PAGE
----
Best Evidence Topics

Survey (including pre-test probabilities)

McColl A, Smith H, Field J.
General practitioner' perceptions of the route to evidence based medicine: A questionnaire survey.
1998; 316:361-5.
  • Submitted by:Joel Dunning - RCS Research Fellow
  • Institution:MRI
  • Date submitted:17th December 2002
Before CA, i rated this paper: 5/10
1 Objectives and hypotheses
1.1 Are the objectives of the study clearly stated?
  The objectives were stated at the start of the abstract :
Objectives: To determine the attitude of general practitioners towards evidence based medicine and their related educational needs.
This was expanded on by the authors at the end of the introduction ( as is standard practise )
To fulfil the objectives of the study we set out to identify general practitioners' attitude towards evidence based medicine
Awareness and perceived usefulness of relevant extracting journals, review publications, and databases
Ability to access relevant databases and the world wide web
Understanding of technical terms used in evidence based medicine
Views on the perceived major barriers to practising evidence based medicine
Views on how best to move from opinion based to evidence based medicine.
2 Design
2.1 Is the study design suitable for the objectives
  The objective was to determine the attitude of general practitioners towards evidence based medicine and their related educational needs.
A survey describes or investigates the status of a condition or situation at a single point in time.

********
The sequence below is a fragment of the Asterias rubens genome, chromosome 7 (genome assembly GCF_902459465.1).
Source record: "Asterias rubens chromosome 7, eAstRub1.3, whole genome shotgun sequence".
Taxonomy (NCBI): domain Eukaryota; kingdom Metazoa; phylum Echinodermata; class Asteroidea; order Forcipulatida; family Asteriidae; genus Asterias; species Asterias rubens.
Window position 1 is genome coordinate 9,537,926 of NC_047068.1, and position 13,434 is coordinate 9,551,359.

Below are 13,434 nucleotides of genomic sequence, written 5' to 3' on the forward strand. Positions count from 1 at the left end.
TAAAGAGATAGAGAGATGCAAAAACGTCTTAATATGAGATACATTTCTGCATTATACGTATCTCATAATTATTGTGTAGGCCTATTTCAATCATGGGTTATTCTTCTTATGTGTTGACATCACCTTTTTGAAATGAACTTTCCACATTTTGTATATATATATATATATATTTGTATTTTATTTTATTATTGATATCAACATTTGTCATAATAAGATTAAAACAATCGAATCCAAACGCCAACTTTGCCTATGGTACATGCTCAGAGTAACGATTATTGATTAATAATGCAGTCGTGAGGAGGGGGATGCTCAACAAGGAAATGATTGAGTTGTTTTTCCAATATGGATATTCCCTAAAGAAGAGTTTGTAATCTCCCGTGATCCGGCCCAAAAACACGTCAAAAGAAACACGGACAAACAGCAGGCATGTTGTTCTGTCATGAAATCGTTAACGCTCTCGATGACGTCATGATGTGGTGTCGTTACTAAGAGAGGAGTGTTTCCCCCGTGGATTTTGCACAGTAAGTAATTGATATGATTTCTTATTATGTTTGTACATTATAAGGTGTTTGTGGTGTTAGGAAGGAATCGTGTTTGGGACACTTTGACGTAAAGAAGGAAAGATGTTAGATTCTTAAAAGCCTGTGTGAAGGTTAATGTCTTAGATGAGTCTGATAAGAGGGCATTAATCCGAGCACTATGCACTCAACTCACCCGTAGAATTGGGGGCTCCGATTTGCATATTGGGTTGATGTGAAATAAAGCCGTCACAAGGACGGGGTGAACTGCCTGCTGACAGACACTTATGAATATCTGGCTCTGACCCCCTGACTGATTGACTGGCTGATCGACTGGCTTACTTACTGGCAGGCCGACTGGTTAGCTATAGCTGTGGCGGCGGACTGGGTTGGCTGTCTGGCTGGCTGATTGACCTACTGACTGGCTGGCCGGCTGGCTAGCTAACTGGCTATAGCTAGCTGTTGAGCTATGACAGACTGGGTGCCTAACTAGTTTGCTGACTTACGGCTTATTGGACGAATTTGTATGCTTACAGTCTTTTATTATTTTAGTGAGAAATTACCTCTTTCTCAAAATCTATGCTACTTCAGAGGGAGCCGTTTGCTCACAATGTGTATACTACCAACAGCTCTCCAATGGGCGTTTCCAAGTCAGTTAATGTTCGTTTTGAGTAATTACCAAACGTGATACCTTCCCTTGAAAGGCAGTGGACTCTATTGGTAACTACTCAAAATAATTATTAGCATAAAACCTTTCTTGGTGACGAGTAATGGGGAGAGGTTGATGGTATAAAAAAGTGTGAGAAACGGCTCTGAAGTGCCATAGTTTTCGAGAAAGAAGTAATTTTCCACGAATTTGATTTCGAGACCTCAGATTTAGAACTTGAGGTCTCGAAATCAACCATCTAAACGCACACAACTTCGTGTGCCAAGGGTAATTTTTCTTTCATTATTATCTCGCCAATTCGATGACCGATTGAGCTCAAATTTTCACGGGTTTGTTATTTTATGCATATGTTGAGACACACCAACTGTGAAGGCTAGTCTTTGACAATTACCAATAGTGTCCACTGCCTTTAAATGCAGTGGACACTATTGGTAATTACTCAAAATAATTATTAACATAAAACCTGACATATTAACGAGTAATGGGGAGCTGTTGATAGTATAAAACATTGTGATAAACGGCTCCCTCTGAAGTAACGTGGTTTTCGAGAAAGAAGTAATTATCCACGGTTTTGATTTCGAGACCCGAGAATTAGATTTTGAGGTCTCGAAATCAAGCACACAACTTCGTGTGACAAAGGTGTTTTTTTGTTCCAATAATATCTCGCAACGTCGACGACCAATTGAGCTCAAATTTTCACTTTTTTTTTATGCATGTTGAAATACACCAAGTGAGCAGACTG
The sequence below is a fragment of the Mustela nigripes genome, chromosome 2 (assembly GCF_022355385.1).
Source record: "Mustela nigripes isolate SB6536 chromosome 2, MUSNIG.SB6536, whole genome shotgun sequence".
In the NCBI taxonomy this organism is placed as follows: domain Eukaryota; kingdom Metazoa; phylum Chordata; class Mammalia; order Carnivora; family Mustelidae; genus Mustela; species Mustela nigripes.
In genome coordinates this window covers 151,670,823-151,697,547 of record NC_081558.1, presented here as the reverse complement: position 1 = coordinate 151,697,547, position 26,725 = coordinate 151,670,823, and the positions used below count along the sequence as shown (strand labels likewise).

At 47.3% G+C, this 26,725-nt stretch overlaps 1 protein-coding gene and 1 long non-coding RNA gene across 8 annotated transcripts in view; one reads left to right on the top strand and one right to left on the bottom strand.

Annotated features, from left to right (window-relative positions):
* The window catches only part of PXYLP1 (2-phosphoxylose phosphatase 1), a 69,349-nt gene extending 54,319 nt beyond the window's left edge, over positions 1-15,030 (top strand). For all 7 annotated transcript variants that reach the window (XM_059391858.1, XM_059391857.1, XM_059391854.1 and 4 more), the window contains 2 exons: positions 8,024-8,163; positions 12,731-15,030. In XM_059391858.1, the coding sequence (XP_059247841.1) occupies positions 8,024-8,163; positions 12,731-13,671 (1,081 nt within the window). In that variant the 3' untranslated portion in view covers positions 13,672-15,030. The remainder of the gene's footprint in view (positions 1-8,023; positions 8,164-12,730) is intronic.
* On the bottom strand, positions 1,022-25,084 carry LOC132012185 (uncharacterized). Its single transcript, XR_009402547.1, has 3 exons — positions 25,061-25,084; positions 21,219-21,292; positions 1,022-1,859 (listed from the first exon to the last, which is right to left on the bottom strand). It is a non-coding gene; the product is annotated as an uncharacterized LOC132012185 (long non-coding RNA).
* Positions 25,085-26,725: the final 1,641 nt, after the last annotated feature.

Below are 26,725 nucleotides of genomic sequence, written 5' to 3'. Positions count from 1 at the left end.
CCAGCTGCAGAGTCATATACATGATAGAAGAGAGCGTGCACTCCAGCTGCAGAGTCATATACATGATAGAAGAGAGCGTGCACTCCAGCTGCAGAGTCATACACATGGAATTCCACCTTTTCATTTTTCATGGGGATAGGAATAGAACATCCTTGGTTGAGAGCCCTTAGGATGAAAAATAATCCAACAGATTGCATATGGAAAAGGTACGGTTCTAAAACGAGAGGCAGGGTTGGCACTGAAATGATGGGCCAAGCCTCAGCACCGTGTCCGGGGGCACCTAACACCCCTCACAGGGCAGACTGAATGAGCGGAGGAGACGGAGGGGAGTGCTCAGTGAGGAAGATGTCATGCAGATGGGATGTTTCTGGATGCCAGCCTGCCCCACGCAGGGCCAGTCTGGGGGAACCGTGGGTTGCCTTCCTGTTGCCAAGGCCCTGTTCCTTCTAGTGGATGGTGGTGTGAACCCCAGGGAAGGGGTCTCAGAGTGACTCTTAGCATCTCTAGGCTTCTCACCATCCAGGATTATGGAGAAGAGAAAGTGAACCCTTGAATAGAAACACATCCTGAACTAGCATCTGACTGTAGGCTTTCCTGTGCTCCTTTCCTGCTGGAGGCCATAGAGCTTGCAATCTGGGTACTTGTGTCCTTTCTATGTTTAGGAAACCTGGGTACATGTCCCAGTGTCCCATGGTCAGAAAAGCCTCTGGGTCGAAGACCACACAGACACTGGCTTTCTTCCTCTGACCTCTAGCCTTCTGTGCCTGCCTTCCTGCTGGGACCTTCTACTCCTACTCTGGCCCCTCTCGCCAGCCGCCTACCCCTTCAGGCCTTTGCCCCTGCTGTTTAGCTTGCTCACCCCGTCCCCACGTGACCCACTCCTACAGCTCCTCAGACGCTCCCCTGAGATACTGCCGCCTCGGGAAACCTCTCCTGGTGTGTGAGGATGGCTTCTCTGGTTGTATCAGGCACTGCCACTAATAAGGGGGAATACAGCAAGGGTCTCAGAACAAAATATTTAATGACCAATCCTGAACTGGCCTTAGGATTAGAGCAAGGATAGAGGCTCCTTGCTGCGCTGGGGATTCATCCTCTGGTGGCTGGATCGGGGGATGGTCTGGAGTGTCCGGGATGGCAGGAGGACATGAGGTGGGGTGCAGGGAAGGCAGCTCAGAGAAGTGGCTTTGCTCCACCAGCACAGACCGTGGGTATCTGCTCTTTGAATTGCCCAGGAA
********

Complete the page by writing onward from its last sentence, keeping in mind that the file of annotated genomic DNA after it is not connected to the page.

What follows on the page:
This paper is a questionnaire study and this seems appropriate
2.2 Who / what was studied?
  Setting: General practice in the former Wessex region, England.
Subjects: Randomly selected sample of 25% of all general practitioners (452), of whom 302 replied
2.3 Was this the right sample to answer the objectives?
  This was intended to be a representative sample of GPs in Wessex
2.4 Did the subject represent the full spectrum of the population of interest?
  GPs in Wessex may not be representative of all GPs nationally. In particular the paper mentions that there have been several EBM initiatives in this region recently and so Wessex GPs are likely to know more about EBM than the general public.
Also there was only a 67% response rate. Non responders were less likely to have the MRCGP and to attend the Wessex primary care research network. In addition we know nothing of their age, ethnic background, practise details or medical school so it is difficult to see exactly how these people differed from the responders
2.5 Is the study large enough to achieve its objectives? Have sample size estimates been performed?
  No sample size estimates done.
2.6 Were all subjects accounted for?
  Stated in the paper :
Of the 452 questionnaires we sent out, two were returned because the general practitioners had retired. We received 302 replies (67%) to the remaining 450 questionnaires.
2.7 Were all appropriate outcomes considered?
  Yes, it seems that the questionnaire was comprehensive
2.8 Has ethical approval been obtained if appropriate?
  Not mentioned.
2.9 What measures were made to contact non-responders?
  We sent reminders to non-respondents in June and July 1997, and data on non-respondents were collected by AMcC from teaching and research networks and the 1997 Medical Directory
2.10 What was the response rate?
3 Measurement and observation
3.1 Is it clear what was measured, how it was measured and what the outcomes were?
  Yes. The questionnaire was described and is available on line. Of note not all data in the questionnaire was used in the paper, e.g. Age data was collected but not presented
3.2 Are the measurements valid?